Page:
Shaye Areheart Books
Rating: 4 out of 5 stars
Camille is fresh out of a psychiatric hospital when her editor wants to send her back to her hometown to cover the disappearance of a little girl and the death of another one. Despite her misgivings and reluctance to return, she does it, knowing this could be her big break. Camille quickly finds herself pulled back into the crazy that is her family and the town in which she grew up. In order to get the story, she allows herself to sink into this unsolved mystery, and the further she’s pulled along in the search for the murderer, the more Camille learns about her town, her family, and herself. The question is, will she be able to do this and keep herself together.
Warning: There are some spoilers here, but I do not give away any major twists or the ending.
Camille’s character is interesting, but not as intelligent as Flynn's Nick and Amy from Gone Girl. So don't go in expecting the same type of characters as before, or even the same level of writing. I found it important to remember that this was her first novel and she has grown from here to what we saw in Gone Girl. So if you’re reading Sharp Objects after Gone Girl, like I did, just remind yourself of this.
From the beginning you can tell Camille is anxious about seeing her mother, especially since her boss expects her to stay there instead of getting her a place to stay. She drives around town when she first gets there, talking to the victim’s family, having a few drinks, checking with the local police, and having a few more drinks before she arrives at her mother’s door. The way she worries, leads me to think she’s young, just out of college, anxious about displeasing her mother. But she's in her thirties and whenever her mother is around she seems to be high school again. They go shopping in one scene and Camille turns into a whiny, stressed out little girl who is trying to keep her excitement over spending time with her mother at bay. Her mother, Adora, however revels in Camille’s anxiety and stress. This is how she feels power. I wish I could have seen more of how Camille acted and spoke before she went back to her hometown to see if this was just her normal.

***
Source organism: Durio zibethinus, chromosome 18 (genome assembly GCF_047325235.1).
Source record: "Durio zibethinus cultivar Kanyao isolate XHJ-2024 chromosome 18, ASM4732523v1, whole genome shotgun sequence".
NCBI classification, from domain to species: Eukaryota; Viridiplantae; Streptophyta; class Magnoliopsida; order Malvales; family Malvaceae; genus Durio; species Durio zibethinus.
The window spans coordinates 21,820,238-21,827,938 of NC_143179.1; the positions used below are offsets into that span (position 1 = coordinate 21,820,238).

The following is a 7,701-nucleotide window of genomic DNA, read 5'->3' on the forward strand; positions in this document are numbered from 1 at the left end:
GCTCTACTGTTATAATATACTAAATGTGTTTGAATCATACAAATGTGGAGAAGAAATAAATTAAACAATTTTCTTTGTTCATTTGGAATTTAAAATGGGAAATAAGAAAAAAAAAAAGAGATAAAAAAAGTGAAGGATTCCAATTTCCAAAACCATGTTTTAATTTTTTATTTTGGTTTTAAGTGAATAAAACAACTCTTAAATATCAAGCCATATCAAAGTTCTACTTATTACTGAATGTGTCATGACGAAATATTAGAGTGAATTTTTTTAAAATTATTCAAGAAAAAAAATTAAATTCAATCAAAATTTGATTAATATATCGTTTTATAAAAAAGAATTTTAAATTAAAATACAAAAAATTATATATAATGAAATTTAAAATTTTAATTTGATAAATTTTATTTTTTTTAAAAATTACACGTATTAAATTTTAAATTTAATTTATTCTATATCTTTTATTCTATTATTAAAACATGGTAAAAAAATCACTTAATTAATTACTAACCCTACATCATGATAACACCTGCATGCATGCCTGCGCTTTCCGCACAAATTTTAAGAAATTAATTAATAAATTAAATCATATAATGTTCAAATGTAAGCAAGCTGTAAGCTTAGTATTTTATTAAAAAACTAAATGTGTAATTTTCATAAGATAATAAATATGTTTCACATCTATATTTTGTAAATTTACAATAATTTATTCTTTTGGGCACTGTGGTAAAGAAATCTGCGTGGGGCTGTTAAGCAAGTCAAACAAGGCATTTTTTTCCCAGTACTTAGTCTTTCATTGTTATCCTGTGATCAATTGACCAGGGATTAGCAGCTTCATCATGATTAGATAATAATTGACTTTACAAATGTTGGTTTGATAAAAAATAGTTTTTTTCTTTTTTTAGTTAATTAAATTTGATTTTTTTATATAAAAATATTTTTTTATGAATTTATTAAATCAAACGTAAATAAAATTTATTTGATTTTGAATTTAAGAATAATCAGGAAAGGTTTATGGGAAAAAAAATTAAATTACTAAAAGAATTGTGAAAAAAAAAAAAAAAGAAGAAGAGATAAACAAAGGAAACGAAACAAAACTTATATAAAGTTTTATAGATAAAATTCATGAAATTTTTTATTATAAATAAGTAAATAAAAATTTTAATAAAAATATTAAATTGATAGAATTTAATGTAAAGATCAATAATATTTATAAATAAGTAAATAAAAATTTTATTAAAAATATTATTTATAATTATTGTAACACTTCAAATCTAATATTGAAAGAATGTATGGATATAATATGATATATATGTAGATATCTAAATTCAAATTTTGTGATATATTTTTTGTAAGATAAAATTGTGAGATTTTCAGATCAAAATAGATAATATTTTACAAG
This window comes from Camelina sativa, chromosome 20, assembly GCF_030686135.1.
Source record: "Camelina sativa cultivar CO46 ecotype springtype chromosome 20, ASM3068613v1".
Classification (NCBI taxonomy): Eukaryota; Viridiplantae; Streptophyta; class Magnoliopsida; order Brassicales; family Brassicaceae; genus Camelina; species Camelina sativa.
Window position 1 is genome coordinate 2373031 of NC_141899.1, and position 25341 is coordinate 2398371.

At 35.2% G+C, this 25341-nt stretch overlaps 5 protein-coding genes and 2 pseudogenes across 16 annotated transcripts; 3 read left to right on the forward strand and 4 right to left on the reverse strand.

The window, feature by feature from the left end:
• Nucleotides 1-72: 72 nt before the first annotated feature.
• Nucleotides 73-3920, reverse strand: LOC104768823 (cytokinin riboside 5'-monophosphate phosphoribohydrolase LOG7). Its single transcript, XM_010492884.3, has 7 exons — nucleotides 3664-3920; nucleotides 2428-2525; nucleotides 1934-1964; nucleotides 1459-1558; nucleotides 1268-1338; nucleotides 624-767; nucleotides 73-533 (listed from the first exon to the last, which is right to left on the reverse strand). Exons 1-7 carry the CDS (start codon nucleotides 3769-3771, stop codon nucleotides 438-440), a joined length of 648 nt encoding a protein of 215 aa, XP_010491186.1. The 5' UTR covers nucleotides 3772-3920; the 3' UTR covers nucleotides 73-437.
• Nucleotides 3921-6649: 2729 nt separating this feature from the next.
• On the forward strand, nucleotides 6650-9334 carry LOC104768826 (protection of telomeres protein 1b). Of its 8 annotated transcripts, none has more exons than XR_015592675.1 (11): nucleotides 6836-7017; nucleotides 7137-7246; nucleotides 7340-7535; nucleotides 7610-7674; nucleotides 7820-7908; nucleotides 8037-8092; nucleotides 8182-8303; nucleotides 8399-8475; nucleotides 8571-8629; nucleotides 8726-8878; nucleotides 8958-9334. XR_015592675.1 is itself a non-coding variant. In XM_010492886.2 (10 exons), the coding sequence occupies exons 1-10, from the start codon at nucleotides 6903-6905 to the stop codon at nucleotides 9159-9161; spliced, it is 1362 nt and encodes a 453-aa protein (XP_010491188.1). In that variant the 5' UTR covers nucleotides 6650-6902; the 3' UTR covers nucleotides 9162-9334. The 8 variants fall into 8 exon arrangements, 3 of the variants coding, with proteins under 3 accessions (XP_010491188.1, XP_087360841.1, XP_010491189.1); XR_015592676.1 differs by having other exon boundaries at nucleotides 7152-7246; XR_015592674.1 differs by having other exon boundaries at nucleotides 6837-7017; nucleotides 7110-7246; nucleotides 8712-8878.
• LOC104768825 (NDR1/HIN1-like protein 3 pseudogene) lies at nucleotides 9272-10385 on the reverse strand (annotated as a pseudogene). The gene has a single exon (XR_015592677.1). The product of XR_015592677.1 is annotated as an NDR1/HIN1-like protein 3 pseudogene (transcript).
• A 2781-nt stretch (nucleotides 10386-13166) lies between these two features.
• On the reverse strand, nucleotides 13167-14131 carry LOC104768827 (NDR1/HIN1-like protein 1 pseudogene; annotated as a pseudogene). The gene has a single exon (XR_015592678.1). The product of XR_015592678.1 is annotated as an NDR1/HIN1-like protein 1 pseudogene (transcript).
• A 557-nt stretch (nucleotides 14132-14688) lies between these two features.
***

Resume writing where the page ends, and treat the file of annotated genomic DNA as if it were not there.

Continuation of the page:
Another thing that intrigued me was Camille’s obsession with skin. She is particularly focused on her 13 year-old half-sister’s skin and youth. Amma’s skin is young, and “so smooth and tawny, like warm ice cream (136).” She notices how “her face so perfect” seems “unfinished (114).” And when she’s around Amma and her friends, she feels “confronted with that smooth flesh (151).” This makes sense when we learn that Camille has been cutting herself since she was a teenager, and this is why she was in a psychiatric hospital recently. Her own skin is covered with the scars of words she has carved all over her body. Flynn lets us feel the pain that Camille associates with all her scars when she says that the words on her skin are screaming (150) and that her skin buzzes. It’s as if her scars are speaking, whispering their secrets--not just to us, but Camille. And there are so many secrets! Camille deals with those secrets not by cutting, she has promised herself not again, but by drinking herself into a daze that numbs her world a little bit, but not quite enough.
Although I guessed the killer pretty much from the beginning, there were a number of twists and turns that gave me a run for my money. I was intrigued by the mystery and how things kept building and building to this dark, ugly, arrow that pointed to the truth. Be prepared to be creeped out by all the characters in this book, even the minor characters who have a kind of Stepford feel to them. The whole town has an eerie covering of sugary sweetness that you’ll find yourself cringing more than you’d like.